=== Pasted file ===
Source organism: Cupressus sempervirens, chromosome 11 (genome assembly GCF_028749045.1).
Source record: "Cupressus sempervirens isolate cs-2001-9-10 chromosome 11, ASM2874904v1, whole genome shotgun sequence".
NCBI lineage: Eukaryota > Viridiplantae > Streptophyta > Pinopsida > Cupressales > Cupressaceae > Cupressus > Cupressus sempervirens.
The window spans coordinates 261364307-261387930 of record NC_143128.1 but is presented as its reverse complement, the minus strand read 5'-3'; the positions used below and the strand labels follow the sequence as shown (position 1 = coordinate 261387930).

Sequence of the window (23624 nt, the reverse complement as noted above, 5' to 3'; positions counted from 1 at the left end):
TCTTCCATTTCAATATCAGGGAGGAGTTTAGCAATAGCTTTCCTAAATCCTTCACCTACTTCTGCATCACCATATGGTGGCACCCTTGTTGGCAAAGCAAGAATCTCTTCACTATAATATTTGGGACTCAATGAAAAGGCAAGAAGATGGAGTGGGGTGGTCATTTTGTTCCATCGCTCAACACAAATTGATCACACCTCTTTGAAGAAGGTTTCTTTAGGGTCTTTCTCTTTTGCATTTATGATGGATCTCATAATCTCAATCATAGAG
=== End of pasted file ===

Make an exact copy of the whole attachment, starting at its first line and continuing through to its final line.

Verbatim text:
Source organism: Cupressus sempervirens, chromosome 11 (genome assembly GCF_028749045.1).
Source record: "Cupressus sempervirens isolate cs-2001-9-10 chromosome 11, ASM2874904v1, whole genome shotgun sequence".
NCBI lineage: Eukaryota > Viridiplantae > Streptophyta > Pinopsida > Cupressales > Cupressaceae > Cupressus > Cupressus sempervirens.
The window spans coordinates 261364307-261387930 of record NC_143128.1 but is presented as its reverse complement, the minus strand read 5'-3'; the positions used below and the strand labels follow the sequence as shown (position 1 = coordinate 261387930).

Sequence of the window (23624 nt, the reverse complement as noted above, 5' to 3'; positions counted from 1 at the left end):
TCTTCCATTTCAATATCAGGGAGGAGTTTAGCAATAGCTTTCCTAAATCCTTCACCTACTTCTGCATCACCATATGGTGGCACCCTTGTTGGCAAAGCAAGAATCTCTTCACTATAATATTTGGGACTCAATGAAAAGGCAAGAAGATGGAGTGGGGTGGTCATTTTGTTCCATCGCTCAACACAAATTGATCACACCTCTTTGAAGAAGGTTTCTTTAGGGTCTTTCTCTTTTGCATTTATGATGGATCTCATAATCTCAATCATAGAG